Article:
Sunday, September 11, 2011
Summer wrap up
Our bees have buzzed along all summer, swarming a couple of times due to our over management. We captured all the swarms (beginners luck!) and went quickly from two strong and one weak hive, to five moderately strong hives. The weather this year meant poor nectar output from flowers so none off the beeks we know will have extra honey for sale. For our bees it means that we will feed them sugar water for the next four or so weeks to build up their stores in the hive in hopes they can survive the winter.
We have learned a lot from the bees this year. First of all, read everything you can about beekeeping but be aware that bees will do their own thing -- apparently they haven't read any of the books on how they should behave. Second, there are a lot of opinions out there about how to keep bees. Figure out which one works for you and your goals then stick to it if it seems to be working for the bees.Third, and most importantly, bees are an amazing way to unplug oneself from the hectic computer world and just get grounded again. Gerry has taken to coffee breaks amongst the bees and I try to sit watching them when I get home from work for at least a while. I can feel my pulse slowing as the bees come and go from the hive, some with huge pollen nuggets in neon yellow and green, sometimes grey depending on the source. Some standing guard against the ever pesky wasps and ants, others just out for their evening ablutions flight. Every one of them has a purpose. Every one of them is secure in their place in the hive and that the tasks they perform are vital for the survival of their hive. I can almost feel myself rooting to the spot as one or two investigate me to see if I am a threat and that sense of connection brings me a calm joy.
We have learned a lot from the garden as well this year. As all years, it started out with tremendous hope and excitement. Which seeds do we choose? How do we best fill the small raised beds we had constructed early in the season? Which foods do we most want stored in our cellar for the long winter ahead?
I spent a few days and many evenings tending the small seedlings then bigger plants. Interplanting heritage tomatoes with beans, carrots, beets, a tomatillo and multiple varieties of greens. Weeding was a breeze with the raised beds and healthy soil with which we filled them. Seeing it fenced and fed, I was happy with my garden's progress. We had many early summer meals full of collard greens, bok choi and swiss chard. The Kale grew steadily awaiting the first frost for its true elegance to emerge. The tomatoes were almost as tall as I, with small but plumping paste, red pear, yellow pear and german tomatoes growing. We ate beets, sweet and oozing and had just started collecting the pole beans that had been so promising all season. But there were dangers lurking.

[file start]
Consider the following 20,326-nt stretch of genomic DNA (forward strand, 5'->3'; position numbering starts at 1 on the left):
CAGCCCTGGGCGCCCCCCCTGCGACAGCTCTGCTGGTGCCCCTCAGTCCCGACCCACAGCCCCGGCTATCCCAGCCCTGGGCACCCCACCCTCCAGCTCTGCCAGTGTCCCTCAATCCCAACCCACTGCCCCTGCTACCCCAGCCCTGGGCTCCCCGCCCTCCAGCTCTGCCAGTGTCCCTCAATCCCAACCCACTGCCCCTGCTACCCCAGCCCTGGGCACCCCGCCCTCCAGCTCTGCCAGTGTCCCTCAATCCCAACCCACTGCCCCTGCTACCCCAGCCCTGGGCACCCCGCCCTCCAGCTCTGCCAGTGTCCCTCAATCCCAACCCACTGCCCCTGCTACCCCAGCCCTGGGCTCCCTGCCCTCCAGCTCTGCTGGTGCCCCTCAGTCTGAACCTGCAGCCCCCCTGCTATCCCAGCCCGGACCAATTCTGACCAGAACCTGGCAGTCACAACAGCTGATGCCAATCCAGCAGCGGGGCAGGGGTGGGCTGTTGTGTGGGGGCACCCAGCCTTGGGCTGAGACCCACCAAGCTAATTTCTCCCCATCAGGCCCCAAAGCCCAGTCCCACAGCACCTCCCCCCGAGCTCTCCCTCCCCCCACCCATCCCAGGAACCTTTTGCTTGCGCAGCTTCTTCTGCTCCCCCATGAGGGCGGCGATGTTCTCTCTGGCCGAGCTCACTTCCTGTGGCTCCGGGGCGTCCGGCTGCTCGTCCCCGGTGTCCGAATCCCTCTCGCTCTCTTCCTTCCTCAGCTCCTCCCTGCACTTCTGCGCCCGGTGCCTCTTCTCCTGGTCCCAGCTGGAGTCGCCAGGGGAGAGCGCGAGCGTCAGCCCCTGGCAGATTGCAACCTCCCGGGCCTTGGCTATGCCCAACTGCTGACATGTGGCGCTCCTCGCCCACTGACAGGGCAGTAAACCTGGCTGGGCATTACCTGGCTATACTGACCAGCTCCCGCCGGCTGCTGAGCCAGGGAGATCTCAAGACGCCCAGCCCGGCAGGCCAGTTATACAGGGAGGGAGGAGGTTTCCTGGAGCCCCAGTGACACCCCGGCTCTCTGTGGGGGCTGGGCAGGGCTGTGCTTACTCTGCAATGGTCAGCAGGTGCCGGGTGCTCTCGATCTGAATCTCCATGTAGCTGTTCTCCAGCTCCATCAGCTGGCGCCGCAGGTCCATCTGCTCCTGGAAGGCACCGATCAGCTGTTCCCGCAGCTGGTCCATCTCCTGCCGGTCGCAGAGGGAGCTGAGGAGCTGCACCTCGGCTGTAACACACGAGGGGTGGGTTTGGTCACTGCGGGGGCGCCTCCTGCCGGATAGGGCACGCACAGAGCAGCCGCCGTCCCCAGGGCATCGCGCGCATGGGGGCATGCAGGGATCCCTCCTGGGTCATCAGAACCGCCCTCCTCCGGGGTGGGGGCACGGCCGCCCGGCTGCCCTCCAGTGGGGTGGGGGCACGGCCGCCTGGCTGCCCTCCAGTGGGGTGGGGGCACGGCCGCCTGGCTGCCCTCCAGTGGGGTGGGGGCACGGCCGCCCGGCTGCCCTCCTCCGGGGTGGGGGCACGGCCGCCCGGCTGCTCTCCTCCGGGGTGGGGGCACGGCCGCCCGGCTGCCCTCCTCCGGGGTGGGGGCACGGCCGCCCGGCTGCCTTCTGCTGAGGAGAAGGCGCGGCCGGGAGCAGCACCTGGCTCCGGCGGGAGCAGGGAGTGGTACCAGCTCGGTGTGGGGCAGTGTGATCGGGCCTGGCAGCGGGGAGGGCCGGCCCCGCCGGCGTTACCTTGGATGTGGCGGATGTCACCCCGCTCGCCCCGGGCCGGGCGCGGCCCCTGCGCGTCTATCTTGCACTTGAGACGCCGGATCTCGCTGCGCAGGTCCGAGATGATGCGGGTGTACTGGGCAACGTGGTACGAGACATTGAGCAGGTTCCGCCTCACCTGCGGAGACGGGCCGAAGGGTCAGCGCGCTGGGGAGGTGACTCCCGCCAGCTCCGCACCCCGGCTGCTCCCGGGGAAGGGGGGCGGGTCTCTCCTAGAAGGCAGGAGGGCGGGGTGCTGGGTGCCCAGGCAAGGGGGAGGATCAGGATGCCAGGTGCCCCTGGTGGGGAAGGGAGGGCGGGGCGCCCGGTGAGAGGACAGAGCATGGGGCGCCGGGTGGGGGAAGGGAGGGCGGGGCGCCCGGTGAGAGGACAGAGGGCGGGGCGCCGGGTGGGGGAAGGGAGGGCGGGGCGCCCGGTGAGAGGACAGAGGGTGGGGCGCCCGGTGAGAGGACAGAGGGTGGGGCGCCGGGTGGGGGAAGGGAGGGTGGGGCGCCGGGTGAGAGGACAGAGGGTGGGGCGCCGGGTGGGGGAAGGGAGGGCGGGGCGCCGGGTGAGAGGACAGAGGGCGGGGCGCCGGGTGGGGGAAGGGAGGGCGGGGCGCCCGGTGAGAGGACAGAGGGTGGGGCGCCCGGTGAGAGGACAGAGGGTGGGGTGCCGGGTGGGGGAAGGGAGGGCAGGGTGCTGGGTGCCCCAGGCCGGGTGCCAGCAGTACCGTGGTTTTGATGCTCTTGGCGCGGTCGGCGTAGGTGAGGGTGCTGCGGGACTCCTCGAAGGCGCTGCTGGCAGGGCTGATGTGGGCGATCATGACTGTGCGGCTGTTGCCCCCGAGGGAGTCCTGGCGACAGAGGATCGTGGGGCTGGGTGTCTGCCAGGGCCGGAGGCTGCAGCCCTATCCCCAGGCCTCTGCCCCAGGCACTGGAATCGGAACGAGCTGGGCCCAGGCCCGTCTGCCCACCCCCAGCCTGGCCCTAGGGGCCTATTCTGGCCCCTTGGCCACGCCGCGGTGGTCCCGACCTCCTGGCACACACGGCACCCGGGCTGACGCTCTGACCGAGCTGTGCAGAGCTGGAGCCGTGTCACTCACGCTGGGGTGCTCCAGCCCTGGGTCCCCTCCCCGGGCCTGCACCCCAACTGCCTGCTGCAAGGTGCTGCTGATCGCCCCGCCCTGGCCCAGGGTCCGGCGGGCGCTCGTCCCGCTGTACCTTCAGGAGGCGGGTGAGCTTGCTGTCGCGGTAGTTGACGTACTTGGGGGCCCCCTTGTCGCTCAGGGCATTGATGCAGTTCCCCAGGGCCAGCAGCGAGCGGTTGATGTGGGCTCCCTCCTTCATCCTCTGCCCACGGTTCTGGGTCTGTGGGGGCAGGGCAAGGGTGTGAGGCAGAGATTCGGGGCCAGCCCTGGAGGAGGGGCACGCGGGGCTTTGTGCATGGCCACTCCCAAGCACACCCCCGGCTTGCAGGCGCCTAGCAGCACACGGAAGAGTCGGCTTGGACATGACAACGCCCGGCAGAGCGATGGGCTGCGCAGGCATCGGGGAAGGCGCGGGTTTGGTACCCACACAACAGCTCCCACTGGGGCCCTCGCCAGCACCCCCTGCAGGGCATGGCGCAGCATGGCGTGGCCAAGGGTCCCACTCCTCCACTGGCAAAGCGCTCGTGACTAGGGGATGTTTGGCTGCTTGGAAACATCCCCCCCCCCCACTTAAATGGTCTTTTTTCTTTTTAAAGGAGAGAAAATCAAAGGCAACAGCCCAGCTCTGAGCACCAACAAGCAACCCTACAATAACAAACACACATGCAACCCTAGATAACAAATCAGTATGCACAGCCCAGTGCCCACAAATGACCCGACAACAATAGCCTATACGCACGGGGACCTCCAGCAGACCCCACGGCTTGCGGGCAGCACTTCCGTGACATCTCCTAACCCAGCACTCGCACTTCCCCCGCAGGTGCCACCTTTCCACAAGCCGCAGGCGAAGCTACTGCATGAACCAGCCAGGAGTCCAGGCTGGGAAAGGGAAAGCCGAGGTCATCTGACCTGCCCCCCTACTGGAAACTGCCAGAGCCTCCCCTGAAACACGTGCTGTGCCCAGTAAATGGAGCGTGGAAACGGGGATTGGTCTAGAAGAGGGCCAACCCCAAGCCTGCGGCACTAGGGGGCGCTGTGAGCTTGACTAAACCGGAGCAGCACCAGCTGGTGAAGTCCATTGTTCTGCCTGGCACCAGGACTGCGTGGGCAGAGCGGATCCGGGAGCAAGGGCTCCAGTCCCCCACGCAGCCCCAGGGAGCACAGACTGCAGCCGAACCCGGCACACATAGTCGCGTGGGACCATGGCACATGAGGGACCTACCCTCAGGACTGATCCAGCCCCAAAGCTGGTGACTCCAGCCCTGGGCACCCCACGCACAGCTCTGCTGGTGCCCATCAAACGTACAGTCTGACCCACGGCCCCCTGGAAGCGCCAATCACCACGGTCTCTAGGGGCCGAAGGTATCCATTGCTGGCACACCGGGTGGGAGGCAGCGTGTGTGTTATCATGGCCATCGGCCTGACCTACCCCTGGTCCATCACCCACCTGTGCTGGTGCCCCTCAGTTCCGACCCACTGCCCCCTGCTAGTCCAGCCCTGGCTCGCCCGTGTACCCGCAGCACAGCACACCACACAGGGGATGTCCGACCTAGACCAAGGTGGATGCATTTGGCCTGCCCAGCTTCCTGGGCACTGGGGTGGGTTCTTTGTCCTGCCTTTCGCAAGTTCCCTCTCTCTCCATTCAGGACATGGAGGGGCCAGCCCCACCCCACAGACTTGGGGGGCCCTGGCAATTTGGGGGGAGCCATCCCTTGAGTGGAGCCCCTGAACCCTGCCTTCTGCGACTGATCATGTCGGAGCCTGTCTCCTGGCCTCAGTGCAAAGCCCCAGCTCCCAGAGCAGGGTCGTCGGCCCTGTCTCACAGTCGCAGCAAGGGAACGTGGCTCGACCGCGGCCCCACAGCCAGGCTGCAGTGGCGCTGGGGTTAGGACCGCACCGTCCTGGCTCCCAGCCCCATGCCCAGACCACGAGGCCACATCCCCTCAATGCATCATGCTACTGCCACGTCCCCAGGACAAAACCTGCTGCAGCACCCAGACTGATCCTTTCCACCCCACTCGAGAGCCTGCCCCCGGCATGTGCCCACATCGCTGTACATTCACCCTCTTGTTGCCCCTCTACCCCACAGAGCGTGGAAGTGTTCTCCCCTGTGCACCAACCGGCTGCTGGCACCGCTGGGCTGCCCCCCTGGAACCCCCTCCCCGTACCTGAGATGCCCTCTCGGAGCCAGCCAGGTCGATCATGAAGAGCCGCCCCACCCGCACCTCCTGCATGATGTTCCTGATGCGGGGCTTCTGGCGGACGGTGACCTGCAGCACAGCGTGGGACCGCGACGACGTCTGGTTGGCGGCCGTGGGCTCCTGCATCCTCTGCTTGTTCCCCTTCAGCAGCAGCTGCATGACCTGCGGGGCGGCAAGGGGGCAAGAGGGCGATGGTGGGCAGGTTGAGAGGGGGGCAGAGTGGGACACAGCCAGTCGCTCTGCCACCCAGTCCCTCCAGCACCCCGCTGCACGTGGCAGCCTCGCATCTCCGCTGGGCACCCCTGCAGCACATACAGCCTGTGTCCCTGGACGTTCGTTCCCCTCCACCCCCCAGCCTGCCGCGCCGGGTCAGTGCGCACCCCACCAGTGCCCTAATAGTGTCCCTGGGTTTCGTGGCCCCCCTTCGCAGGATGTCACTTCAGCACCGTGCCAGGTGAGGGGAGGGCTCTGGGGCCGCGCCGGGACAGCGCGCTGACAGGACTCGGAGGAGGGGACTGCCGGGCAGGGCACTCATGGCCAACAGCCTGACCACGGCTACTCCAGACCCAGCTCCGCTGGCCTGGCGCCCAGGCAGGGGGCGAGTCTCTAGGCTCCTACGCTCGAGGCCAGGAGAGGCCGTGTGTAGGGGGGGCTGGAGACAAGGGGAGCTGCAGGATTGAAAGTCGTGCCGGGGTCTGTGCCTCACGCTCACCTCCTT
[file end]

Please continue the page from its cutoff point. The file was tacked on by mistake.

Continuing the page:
We went away for the long September weekend, happy to visit Gerry's parents in the north of BC. A long lovely drive through the Cariboo and Chilcotin country sides, a couple days of family vists, left us feeling quite refreshed and happy. This week of wedding visiting ended late Sunday evening before Labour Day when we arrived home tired but rejuvenated. The morning broke with Gerry meeting me in the hall...breaking some bad news. The deer in our neighbourhood, always a pest but mostly controlled during the summer, had taken our absence as opportunity. Breaking down the chicken wire fence that surrounded the garden, they proceeded to use all my labour and love as a salad bar. The results were devastating. Everything destroyed. Well the Tomatillo remained untouched (I guess deer don't fancy salsa verde) but otherwise a complete write-off. I felt like crying and to be honest I have only been out there once since it happened.
The garden taught me not to take anything for granted. That life is tenuous even in a subdivision but it is also strong. I am reminded of a quote from Jeff Goldblum's character in Jurassic Park: "Life will find a way". And all life finds a way, any way, to survive.
The summer is quickly coming to an end. You can feel it in the coolness of the night air, in the dewy mornings that quickly evaporate into warm languid afternoons. Next week we will mark one year without my mom. We will mark a year of sadness, a year of construction, a year of hope, of change, of destruction, of love and of family. As I write, our cellar is full of last years pickles, this years jams, jellies and preserves. We are now empty nesters with kids in college. We are now newlyweds with all the hope and joy that brings. We are now a larger family after our wedding, strong in its commitment to each other. All in all, for our family, Life did find a way. And for that I am eternally grateful. Now if someone could just do something about those deer!